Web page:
(See the article on Nayars for general background information.) When at the end of the eighteenth century the British took over direct political control in Malabar and came to play a major role as advisers in Cochin and Travancore too, the Nambudiris, deprived of their political role but still maintaining their status as religious authorities, withdrew to their estates. They remained aloof, preferring to reemphasize their spiritual sanctity and purity. In the first quarter of the twentieth century some of the Nambudiri youth became involved in the Nambudiri reform movement. Through this activity they became directly involved in politics, with many of the older sons aligning themselves with the Congress party but most of the younger sons and women joining the Communists. The head of the Communist Party of India (Marxist) for the past twenty-five years, E. M. S. Namboodiripad, came out of the earlier Nambudiri reform movement.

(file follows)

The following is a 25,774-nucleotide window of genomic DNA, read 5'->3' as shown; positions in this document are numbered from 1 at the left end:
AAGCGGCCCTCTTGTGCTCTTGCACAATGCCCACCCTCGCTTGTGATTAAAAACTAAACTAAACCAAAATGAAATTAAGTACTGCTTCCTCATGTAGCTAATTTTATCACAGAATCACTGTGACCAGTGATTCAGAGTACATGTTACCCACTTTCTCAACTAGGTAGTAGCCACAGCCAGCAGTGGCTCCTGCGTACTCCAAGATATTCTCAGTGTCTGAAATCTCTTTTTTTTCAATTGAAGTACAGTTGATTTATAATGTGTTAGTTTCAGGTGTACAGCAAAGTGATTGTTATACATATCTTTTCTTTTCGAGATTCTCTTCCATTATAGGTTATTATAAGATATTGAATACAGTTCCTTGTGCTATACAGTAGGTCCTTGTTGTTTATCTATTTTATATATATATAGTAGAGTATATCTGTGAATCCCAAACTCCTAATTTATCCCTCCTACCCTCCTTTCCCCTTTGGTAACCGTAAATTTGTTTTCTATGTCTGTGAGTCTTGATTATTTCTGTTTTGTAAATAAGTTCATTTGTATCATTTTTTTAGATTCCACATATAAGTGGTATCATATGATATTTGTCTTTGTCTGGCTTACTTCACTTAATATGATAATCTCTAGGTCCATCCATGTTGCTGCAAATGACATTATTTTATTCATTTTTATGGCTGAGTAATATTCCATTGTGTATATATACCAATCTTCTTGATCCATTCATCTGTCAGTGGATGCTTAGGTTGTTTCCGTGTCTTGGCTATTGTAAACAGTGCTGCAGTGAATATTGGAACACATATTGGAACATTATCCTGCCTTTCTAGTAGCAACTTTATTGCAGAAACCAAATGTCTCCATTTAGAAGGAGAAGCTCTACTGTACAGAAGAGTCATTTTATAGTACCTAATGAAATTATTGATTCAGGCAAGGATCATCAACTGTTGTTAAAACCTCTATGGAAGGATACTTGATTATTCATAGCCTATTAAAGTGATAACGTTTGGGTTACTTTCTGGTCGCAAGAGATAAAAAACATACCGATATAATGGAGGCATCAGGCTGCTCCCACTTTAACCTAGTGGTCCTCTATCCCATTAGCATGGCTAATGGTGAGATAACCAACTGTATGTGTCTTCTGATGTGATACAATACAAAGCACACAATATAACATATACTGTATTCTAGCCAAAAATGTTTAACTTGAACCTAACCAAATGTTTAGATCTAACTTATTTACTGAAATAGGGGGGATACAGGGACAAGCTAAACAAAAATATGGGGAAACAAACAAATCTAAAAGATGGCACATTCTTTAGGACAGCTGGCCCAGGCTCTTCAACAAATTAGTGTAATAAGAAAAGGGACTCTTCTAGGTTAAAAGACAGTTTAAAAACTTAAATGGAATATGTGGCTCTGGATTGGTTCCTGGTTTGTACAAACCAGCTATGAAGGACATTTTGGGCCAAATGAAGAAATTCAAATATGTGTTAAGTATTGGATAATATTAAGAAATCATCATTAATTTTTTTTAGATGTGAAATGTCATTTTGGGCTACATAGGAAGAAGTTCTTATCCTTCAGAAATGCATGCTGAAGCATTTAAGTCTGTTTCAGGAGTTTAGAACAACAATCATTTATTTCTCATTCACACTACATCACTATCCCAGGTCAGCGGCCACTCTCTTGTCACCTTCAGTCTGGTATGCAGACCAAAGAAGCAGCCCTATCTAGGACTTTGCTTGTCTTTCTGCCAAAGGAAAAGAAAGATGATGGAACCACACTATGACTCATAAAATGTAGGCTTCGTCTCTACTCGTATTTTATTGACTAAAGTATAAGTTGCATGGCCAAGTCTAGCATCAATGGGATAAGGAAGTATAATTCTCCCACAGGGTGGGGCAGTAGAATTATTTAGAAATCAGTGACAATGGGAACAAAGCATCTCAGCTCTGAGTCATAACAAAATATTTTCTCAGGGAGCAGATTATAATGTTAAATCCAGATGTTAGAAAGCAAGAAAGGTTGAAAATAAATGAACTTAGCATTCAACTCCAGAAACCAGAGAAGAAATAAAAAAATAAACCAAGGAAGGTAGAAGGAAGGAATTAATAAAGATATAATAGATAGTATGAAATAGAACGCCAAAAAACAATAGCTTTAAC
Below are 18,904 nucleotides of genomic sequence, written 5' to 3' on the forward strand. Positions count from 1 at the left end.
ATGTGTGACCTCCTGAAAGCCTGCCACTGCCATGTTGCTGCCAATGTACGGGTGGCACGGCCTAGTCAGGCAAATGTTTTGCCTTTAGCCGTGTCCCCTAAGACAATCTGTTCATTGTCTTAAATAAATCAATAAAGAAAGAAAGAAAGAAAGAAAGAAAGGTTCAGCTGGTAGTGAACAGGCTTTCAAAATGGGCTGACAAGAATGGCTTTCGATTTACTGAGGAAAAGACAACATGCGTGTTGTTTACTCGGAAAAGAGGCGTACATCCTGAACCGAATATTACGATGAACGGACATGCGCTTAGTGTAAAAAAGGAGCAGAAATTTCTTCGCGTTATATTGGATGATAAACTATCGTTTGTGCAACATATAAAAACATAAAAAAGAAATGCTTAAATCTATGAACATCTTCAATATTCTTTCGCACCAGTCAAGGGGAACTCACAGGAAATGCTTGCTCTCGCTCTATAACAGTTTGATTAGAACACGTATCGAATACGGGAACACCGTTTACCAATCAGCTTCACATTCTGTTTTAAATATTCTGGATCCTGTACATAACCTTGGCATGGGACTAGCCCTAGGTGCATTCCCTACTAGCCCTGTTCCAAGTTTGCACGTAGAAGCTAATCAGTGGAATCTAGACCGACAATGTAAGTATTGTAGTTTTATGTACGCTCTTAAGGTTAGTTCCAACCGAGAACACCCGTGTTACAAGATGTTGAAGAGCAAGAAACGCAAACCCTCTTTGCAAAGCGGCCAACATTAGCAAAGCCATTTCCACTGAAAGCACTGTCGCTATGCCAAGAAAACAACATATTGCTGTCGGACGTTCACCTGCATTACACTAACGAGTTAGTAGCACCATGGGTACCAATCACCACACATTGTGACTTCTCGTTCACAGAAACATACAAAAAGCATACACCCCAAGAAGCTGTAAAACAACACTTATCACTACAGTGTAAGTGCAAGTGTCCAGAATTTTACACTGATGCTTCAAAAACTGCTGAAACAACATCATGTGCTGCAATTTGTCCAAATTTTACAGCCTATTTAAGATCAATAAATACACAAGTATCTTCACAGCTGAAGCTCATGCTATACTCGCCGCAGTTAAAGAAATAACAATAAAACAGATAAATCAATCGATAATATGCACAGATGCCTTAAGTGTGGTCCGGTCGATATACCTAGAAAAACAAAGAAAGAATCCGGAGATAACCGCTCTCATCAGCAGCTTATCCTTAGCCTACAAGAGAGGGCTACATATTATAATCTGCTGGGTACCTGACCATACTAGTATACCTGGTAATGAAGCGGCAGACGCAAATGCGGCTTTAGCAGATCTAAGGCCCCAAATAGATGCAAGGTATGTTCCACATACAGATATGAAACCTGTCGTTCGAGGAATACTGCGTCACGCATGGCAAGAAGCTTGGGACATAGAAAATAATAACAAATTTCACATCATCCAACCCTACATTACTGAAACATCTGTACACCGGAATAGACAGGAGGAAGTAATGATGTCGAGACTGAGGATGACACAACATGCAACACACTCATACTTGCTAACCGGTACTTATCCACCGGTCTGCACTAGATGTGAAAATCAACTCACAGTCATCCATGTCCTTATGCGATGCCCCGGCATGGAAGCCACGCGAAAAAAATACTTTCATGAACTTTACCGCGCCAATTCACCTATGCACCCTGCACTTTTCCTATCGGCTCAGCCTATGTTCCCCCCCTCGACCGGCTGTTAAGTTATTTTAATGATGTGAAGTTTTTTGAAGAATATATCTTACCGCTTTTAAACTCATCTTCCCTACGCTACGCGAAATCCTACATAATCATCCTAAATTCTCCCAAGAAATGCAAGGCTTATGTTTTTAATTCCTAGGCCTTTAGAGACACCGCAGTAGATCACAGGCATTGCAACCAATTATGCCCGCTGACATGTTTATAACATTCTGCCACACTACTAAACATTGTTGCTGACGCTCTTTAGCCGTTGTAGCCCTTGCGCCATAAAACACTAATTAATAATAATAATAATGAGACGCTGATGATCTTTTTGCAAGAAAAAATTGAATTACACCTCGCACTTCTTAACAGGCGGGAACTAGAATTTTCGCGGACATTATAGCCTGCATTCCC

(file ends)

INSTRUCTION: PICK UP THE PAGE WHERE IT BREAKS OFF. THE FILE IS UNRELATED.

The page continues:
Traditionally, social control was exercised through fear and shaming. Traditionally conflicts were handled by the caste elders. A special kind of court was held for females who were even suspected of committing adultery. These courts came to an abrupt end when one Nambudiri woman named sixty-four men (some quite well known) with whom she claimed to have committed adultery. Today, local conflicts are handled by the village panchayats and more serious and wide-reaching matters by the civil authorities.